Peek at the Week

Compiled by Rosemary Lewis for the Sesquicentennial, 2011.

Join us for our weekly look at Jefferson County’s history 150 years ago. This page archives all “Peek” entries for the Year of Change, 1861. Follow us on Jefferson County’s Twitter for updates and historical tidbits. Current “peeks” are on the Sesquicentennial page.

September-December 1861

July-August 1861

May-June 1861

March-April 1861

January-February 1861


With the election of Abraham Lincoln in November of 1860, the nation stood on the brink of disaster. South Carolina became the first state to secede, as of December 20, 1860, and the specter of a nation divided consumed the front page of the nation’s newspapers, including the Rocky Mountain News. Meanwhile the initial excitement and local population explosion resulting from the Pike’s Peak Gold Rush of 1858-59 was beginning to die down as disappointed miners returned to their homes and families in the east.

The Pike’s Peak country, remote from the surrounding governments of Kansas, Nebraska, Utah, New Mexico, and Washington Territories, needed a local government. So, over the spring and summer of 1859 a small convention of white men formed the self-proclaimed Territory of Jefferson, carved out of the surrounding recognized territories, and on October 24, 1859, held an election for the Provisional Government. The first session of the provisional legislature of November 7, 1859, led by Governor Robert W. Steele, organized Jefferson Territory into 12 counties, including Jefferson County. On January 2, 1860, Jefferson County held its first election. From 1859 to 1861 the territorial capital wandered between Denver City and Golden City, but much of the administration was handled at the home of Gov. Steele in the Jefferson County foothills town of Mt. Vernon, located south of the present-day Interstate 70 and west of the Morrison Road exit.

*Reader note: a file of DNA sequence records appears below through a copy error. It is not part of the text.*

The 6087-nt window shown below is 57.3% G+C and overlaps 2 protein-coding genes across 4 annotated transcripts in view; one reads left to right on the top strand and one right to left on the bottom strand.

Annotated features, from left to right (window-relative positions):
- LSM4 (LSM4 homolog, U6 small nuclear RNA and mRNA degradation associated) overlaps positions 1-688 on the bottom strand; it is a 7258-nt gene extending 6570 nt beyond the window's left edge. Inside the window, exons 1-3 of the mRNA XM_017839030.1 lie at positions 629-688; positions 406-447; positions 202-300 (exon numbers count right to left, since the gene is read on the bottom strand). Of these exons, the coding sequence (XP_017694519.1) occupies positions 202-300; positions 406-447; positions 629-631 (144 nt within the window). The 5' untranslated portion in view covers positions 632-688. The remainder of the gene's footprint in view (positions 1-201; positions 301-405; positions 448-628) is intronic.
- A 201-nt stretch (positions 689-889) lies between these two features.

2 Responses to Peek at the Week

  1. Mary Lindsey says:

    Nice article. What type of election was held on January 2,1860 ?

    • rose1859 says:

      Thanks for the question, Mary. Unlike our present form of county government organized under a 3-member board of commissioners, the election of 1860 emphasized a practical law-and-order form to address the most immediate needs for the fledging district. Elected offices included the County Judge, two associate justices, Sheriff, Clerk, Recorder, Assessor, Treasurer, and Attorney. Rick Gardner’s article in the 2010 edition of Historically Jeffco sheds more light on this early election and the conditions of the election.

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